For Texas rangers general manager Doug Melvin, even a foray to a Southlake grocery store last Saturday morning didn't offer respite from the horror that is his pitching staff. "Hey," a fellow customer sniped at Melvin, "when are you guys ever going to get some pitching?" Milk, eggs and carping about the Rangers' pitching—such are the staples of life in the Dallas- Fort Worth Metroplex.
Attention, shoppers: If you thought last season's Rangers staff, the worst in franchise history, stunk more than week-old cod, best avert your noses from this year's version. Unless they improve on what was a 6.28 ERA through Sunday, Texas pitchers will challenge the 1930 Philadelphia Phillies (6.71), the '96 Detroit Tigers (6.38) and the '36 St. Louis Browns (6.24) for a place among the worst staffs the game has seen. The pitchers' failings were largely responsible for the resignation of beleaguered manager Johnny Oates on May 4—Jerry Narron is the Rangers' interim skipper—and left no wonder why the President's old team had so few dubyas. Texas's 15-28 start matched the second worst in Rangers history and, coupled with the fast getaway by the Seattle Mariners in the American League West, made Year One of the Alex Rodriguez Investment meaningless before school let out for the summer. The last-place Rangers were 17 games behind the first-place Mariners.
"There's been so much impatience and failure with pitching here, it's almost become a mind-set," Melvin said on Saturday, the day after the Toronto Blue Jays, in a 9-3 victory, mangled rookie righthander Aaron Myette's ERA into something out of the Franklin Pierce Administration (18.56). "I saw he said that if he doesn't improve soon, he won't be around. After two starts! 'Two starts and I'm gone!' "
The last Texas pitcher to strike out 200 batters in a season is memorialized in bronze outside The Ballpark in Arlington: Nolan Ryan, who did so a decade ago. Since then the Rangers have developed one formerly reliable starter (righthander Rick Helling, who won 20 games in 1998 but only 30 since), traded two future All-Stars (starter Ryan Dempster, now with the Florida Marlins, and closer Robb Nen, with the San Francisco Giants) and whiffed terribly in the draft. In 1995, for instance, Texas took righthander Jonathan Johnson in the first round of the draft over righty Matt Morris because the front office thought Johnson would get to the big leagues quicker. Johnson, a bust, was sold to the Arizona Diamondbacks on April 27; Morris, recovered from Tommy John surgery, was 6-2 with a 2.32 ERA through Sunday for the St. Louis Cardinals. In the first round the next year the Rangers took R.A. Dickey, oblivious to his injured right elbow; he was outrighted to the minor leagues last week after every other club passed on claiming him off waivers.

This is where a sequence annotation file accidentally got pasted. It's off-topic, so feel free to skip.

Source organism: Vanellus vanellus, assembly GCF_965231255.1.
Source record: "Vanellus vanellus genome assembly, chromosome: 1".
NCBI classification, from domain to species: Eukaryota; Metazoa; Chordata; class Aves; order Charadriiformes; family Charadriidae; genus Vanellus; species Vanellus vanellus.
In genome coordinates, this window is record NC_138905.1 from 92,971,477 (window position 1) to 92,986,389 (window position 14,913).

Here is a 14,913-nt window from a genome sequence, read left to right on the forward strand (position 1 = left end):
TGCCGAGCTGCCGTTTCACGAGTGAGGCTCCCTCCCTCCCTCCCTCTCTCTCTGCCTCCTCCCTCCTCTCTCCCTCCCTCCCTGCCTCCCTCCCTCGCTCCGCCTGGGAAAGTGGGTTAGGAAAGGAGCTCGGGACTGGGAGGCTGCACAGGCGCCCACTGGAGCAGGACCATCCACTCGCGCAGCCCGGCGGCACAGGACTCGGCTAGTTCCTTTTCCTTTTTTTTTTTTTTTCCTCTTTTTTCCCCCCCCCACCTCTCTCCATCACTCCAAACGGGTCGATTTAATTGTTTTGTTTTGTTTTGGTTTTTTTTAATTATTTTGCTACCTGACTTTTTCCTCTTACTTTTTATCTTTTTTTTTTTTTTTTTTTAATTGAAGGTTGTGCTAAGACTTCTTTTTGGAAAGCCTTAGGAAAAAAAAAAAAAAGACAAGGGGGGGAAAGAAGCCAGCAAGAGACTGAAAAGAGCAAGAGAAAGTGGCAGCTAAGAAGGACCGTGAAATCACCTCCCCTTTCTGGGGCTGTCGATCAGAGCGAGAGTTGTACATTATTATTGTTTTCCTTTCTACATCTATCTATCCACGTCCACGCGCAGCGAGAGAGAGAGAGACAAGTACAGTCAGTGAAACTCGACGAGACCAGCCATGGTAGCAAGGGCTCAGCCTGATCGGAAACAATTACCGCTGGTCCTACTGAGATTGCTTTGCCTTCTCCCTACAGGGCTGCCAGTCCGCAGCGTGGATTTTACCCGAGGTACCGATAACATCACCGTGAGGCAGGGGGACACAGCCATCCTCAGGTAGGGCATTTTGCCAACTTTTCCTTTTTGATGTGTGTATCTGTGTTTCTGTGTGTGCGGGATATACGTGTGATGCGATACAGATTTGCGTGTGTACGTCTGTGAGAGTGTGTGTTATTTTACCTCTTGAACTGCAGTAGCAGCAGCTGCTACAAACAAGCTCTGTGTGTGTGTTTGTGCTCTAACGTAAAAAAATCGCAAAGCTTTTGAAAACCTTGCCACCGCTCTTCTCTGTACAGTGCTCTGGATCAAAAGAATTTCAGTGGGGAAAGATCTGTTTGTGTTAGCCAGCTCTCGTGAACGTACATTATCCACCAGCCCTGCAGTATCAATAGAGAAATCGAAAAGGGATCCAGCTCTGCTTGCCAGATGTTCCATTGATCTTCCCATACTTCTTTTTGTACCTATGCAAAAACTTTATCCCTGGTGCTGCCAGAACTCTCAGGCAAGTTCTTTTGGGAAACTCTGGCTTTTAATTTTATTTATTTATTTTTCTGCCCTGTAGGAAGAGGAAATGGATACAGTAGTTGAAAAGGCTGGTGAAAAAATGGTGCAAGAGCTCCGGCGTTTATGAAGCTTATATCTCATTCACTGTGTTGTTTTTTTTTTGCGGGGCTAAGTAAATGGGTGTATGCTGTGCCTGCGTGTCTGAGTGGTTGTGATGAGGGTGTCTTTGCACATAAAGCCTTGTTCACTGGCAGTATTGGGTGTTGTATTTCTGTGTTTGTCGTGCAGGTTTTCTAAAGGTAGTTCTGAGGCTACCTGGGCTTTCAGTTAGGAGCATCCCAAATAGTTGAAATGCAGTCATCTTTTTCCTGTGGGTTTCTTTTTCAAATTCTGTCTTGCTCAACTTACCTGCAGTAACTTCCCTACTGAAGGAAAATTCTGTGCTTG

The pitching has been left so thin that Texas is rethinking its draft and development philosophies. In next month's draft it might base its selections more on overall ability than on who it thinks will rise to the big leagues soonest. Moreover, managers in the Rangers' minor league system will be encouraged to allow starters to work through jams and to throw a minimum number of pitches.
Despite the arms shortage, ambitious team owner Tom Hicks last winter authorized more than a quarter of a billion dollars to be spent on premier free-agent shortstop Rodriguez and another $9.5 million on aging infielders, third baseman Ken Caminiti and first baseman Andres Galarraga. What did Texas do to shore up the worst pitching staff in baseball last year (5.52 ERA)? It spent the equivalent of change found under the organizational sofa cushions ($3.4 million) for Myette, who arrived in a trade with the Chicago White Sox for shortstop Royce Clayton, and three pedestrian journeymen, righties Jeff Brantley, Pat Mahomes and Mark Petkovsek. "We thought Rick Helling and Kenny Rogers at the front of the rotation would keep us in games," Melvin says. "And we thought, with our offense, we could beat up on other teams' three-four-five starters."
Instead, Helling (1-6, 7.19 ERA through Sunday) and Rogers (2-3, 6.56) have been awful, and the hitters haven't scored enough runs to erase the mess left by the pitchers. The Rangers had won only four games when they had scored fewer than seven runs. "Even with our offense we're not going to score eight, nine, 10 runs every game," says catcher Ivan Rodriguez. "We have to do something to get the pitchers to get the ball down, throw strikes and get hitters out." ( Texas pitchers ranked 12th in the league in strikeouts, with 225.)
Despite the disaster in Texas and the roaring success of his former team in Seattle, Alex Rodriguez insists, "I'm happy to be a Ranger....
I feel Mr. Hicks will do whatever it takes to win." Hicks said last week that any forthcoming changes will be in the interest of making Texas competitive next season. Melvin's most likely moves are to try to find takers for Caminiti and Galarraga. He might also use talented 23-year-old outfielder Ruben Mateo to procure the young pitching the Rangers so badly need. Even that may not be easy: The Montreal Expos turned down a deal in which Texas would have swapped Mateo and outfielder Ricky Ledee for 23-year-old righty Tony Armas Jr. Melvin also is expected to concentrate his off-season shopping on pitching. "I still think people will be attracted to play here because of A-Rod," Melvin says.
Ivan Rodriguez tried finding reason for hope after the loss on Saturday when he said, "There are still 4� months to go." Given the state of Texas's pitching, that might be the worst news of all.